Our climate provides an ideal environment for fleas. Ticks are a more sporadic problem, depending on the density of wooded areas, but are nevertheless very common in Pennsylvania. Generally, most dogs and cats will develop some degree of flea and tick infestation if preventive products are not employed.

Contemporary flea prevention methods differ significantly from those of the past and are more streamlined and effective. Gone are the days of sprays, flea collars, and flea shampoos, which seldom help control fleas. Instead, we now use once-a-month products which quickly and fully exterminate the adult fleas on your pet.

Topical liquids applied to the skin on the back of your pet’s neck also contain egg inhibitors to stop potential future infestations. Chewable medication for dogs ends the struggle of applying topical treatments and is just as effective in killing fleas and ticks quickly, as well as preventing new infestations.

Many such products are available on the market, but we recommend you buy from your veterinarian to ensure the product is safe for your pet. Stores are full of cheap but often unsafe products. Most over-counter flea control topical liquids are simply a topical form of old pesticides.

Some animals have no adverse reaction to these pesticides, but it is not uncommon to have a sensitivity to the toxins in them. Additionally, a great number of flea control products are toxic to cats, but, despite them being clearly labeled for dog use only, wind up sending cats to the hospital. In some cases, merely being in the same house as these cat-toxic products is enough to get your cat sick.

Ticks in this area come in multiple types, and each one tends to carry a particular disease. For instance, the Deer Tick is infamous in Southeastern Pennsylvania as a vector of Lyme Disease. However, many other kinds of tick-borne diseases can make your pet sick, and in some cases, are even lethal.

Ehrlichia, Anaplasmosis, and Rocky Mountain Spotted Fever are all threats in this area and can all cause your pet’s health to take a turn for the worse. Though we can diagnose and treat these diseases, it is far preferable to prevent them. The best way to do so is to be sure your pet is on monthly tick prevention.

Lyme disease is the most common tick-transmitted disease worldwide, and it frequently occurs in our area. This illness is caused by a spiral-shaped bacterium called Borrelia burgdorferi that is carried inside the tick and is transferred through the bite of this insect to other living organisms. When the bacterium has entered the bloodstream, it will then travel to different parts of the body, causing bodily harm to certain organs such as the joints. Transmission occurs after a tick has been attached for at least 48 hours. The disease is uncommon in cats.

Although humans have a visual aid to help indicate possible infection with Lyme Disease, it is a little trickier to identify it in our canine companions. Approximately 5-10% of dogs that have become infected show symptoms that they contracted the disease, making it extremely difficult as a pet owner to distinguish this infection. The most common physical symptom that pet owners can notice on their dogs is a developed lameness in their dog’s legs due to joint inflammation.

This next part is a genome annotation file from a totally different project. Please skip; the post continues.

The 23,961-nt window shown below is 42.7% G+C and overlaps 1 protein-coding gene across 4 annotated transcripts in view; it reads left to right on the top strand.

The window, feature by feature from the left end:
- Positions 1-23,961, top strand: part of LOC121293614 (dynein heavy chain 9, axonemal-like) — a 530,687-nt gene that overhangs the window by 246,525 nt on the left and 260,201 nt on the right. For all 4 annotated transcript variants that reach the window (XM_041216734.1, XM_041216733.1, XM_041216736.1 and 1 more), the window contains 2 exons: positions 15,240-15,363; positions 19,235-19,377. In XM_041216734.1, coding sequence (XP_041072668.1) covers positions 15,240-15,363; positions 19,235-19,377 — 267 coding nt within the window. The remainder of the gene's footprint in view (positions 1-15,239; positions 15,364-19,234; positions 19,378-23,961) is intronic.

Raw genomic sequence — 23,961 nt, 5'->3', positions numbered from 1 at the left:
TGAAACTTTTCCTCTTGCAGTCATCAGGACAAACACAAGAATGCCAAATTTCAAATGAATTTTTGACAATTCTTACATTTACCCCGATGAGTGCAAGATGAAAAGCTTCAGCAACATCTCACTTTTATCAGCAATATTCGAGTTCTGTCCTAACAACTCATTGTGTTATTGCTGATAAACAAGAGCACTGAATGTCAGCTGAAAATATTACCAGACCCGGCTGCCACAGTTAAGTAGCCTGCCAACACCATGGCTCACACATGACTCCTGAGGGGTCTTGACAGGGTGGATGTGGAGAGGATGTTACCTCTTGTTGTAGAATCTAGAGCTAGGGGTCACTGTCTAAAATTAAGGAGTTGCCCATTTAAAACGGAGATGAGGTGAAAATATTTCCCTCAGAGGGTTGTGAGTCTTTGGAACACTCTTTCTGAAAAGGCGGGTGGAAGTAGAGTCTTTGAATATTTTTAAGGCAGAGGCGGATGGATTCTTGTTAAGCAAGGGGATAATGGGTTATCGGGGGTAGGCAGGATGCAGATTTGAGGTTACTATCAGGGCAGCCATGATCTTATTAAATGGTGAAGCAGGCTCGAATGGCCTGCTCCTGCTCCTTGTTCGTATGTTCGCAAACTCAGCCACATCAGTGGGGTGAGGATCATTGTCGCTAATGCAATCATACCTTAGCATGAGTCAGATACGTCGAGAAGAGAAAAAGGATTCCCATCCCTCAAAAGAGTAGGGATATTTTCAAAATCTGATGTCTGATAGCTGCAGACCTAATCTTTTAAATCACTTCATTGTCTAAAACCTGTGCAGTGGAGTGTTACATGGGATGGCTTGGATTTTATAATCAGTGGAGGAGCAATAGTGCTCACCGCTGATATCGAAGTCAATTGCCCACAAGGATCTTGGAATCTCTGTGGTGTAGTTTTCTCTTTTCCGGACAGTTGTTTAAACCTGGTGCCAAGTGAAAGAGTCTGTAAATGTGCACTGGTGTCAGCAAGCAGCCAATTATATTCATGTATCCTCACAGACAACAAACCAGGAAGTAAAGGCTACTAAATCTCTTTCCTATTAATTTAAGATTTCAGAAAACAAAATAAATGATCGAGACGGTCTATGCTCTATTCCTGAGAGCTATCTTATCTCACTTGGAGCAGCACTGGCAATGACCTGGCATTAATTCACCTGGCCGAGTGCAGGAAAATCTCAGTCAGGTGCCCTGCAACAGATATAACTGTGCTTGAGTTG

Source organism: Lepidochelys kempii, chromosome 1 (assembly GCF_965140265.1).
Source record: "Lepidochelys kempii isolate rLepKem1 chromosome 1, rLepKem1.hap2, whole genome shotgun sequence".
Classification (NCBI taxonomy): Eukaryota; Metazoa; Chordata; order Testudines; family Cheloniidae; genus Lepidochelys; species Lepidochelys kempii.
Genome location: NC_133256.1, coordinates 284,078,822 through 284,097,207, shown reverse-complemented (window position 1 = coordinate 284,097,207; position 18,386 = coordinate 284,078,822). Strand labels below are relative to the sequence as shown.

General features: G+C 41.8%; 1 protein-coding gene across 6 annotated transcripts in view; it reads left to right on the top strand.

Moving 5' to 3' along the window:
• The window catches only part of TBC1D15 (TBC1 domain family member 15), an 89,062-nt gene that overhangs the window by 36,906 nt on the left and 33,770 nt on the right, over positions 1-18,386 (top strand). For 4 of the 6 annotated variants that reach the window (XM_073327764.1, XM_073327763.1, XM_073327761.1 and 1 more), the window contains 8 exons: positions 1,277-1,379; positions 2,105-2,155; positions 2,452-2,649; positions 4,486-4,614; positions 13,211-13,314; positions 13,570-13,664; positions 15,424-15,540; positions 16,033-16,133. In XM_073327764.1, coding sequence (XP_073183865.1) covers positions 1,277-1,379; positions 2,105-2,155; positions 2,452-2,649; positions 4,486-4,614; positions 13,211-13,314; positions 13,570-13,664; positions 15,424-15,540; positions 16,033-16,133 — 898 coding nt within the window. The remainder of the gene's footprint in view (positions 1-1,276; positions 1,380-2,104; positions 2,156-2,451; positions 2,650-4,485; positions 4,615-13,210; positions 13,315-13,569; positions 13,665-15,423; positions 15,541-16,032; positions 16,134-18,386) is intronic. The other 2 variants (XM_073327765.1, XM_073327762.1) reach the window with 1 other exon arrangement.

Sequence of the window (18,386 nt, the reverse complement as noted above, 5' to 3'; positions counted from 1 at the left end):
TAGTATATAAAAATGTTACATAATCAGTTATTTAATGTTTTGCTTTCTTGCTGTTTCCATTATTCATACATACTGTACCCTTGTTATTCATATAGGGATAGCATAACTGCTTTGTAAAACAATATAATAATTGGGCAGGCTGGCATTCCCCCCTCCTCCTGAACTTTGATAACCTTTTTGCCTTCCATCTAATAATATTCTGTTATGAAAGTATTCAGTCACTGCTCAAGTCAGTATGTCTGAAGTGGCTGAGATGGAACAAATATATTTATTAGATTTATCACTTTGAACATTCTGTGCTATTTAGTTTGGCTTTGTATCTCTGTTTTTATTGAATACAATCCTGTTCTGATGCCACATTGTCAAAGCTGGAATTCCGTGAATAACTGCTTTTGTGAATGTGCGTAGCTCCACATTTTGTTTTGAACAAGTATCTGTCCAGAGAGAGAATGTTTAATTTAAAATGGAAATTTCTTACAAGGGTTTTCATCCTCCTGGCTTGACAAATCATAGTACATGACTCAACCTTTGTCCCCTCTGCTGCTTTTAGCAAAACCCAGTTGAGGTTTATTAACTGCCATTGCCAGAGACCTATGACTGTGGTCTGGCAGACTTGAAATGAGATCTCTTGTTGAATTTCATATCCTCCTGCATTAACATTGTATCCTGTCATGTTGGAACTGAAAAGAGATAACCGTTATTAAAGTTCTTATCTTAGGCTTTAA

The black-legged tick, also known as the “deer tick,” serves as the carrier for Lyme disease. The insect itself does not have the disease biologically composed within its system; it only acts as the middleman in carrying disease from organism to organism through its bite.

Lameness is the most common physical symptom developed by dogs that have become infected with Lyme disease. This lameness can last from as little as three to four days. However, due to the disease’s prevalent nature, it can recur days or weeks later in the same or other legs.

In some cases, Lyme disease sometimes leads to glomerulonephritis inflammation (inflammation of the kidneys) accompanied by a deficit in the organ’s primary function—to filter blood. When this type of damage takes way, kidney failure can follow shortly after. Physical symptoms can become obvious for dogs experiencing kidney failure, for they will vomit, lack of appetite, urinate more, and have excessive thirst alongside weight loss.

Other symptoms include:
• A stiffness in gait
• Difficulty breathing
• Sensitivity to touch
• Fever
• Lack of Appetite
• Swollen lymph nodes

At World of Animals Veterinary Hospitals, we recommend all dogs be tested annually for Lyme Disease. This is a simple blood test—requiring only a few drops—and can be done while you wait at our office; results are ready in 10 minutes.

Using monthly flea & tick prevention all year long can help to kill ticks and fleas before they transmit disease. These medications are designed to kill pests and are not meant to prevent disease, so for the best prevention, ask your veterinarian about a Lyme Disease Vaccination for Your Dogs. The vaccine is given twice the first year (3-4 weeks apart); after that, annual vaccination is needed to maintain your dogs’ immunity. The vaccine is recommended for any dog that spends time in a grassy yard, walks in the park, or goes to wooded or sandy areas.

Even if your dog has been vaccinated for Lyme disease and is on a monthly preventative, always check for ticks after being in a grassy, wooded, or sandy area. Places ticks can more easily hide and evade detection are between the toes and in or around the ears of a dog. If you find a tick on your dog, be sure to call the office right away to schedule an appointment for an examination with our Veterinary Hospital.